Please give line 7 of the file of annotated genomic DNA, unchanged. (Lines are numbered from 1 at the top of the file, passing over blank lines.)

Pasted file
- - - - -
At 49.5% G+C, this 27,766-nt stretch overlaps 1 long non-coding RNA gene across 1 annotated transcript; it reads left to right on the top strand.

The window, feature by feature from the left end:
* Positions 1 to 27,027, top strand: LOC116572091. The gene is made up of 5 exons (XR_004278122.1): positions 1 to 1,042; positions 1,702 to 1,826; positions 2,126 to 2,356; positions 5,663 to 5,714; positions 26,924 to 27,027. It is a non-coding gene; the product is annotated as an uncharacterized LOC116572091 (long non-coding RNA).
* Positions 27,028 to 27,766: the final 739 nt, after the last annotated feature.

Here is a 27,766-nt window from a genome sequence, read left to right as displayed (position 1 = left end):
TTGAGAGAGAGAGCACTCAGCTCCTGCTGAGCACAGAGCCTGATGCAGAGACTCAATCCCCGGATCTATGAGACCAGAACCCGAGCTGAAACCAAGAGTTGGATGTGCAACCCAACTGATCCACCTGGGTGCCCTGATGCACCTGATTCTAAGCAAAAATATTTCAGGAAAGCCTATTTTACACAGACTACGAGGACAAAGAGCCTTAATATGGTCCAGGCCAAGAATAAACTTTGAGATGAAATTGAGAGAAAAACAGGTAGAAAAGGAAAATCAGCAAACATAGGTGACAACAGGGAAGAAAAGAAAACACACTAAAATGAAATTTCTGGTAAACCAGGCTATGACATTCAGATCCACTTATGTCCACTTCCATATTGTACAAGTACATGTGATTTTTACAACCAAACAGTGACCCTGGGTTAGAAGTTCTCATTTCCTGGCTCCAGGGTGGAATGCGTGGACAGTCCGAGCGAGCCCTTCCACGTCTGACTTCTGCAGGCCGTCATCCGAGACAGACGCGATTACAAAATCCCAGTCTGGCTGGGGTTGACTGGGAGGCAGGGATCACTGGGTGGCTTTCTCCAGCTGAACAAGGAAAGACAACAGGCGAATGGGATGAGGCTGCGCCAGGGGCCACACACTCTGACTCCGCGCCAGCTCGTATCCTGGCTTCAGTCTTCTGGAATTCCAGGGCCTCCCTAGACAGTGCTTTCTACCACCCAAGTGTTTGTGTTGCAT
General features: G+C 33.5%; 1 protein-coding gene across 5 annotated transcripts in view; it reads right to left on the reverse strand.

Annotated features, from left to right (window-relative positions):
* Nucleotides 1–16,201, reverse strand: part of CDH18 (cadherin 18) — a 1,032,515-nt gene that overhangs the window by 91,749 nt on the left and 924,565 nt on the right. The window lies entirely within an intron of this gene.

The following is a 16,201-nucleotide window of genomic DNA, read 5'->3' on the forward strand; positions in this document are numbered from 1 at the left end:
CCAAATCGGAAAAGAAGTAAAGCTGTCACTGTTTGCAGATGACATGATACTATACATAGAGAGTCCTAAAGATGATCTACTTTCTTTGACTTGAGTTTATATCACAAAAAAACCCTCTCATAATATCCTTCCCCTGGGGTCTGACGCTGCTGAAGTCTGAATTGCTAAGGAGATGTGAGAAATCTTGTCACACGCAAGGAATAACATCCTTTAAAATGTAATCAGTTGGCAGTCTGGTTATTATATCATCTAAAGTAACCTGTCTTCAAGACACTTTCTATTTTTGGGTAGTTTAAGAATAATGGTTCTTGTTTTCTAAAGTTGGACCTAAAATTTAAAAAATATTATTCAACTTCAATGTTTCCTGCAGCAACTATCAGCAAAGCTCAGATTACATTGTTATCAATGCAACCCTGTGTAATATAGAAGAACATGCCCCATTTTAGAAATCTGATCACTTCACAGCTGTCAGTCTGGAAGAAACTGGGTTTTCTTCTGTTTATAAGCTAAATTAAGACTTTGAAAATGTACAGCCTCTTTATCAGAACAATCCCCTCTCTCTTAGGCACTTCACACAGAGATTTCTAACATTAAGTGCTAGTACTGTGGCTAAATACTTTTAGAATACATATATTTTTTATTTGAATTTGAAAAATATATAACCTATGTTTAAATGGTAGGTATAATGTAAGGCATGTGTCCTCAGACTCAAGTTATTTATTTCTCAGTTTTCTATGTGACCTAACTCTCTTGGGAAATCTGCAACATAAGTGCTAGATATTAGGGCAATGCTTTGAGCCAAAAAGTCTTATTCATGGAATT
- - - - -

General features: G+C 33.5%; 1 protein-coding gene across 5 annotated transcripts in view; it reads right to left on the reverse strand.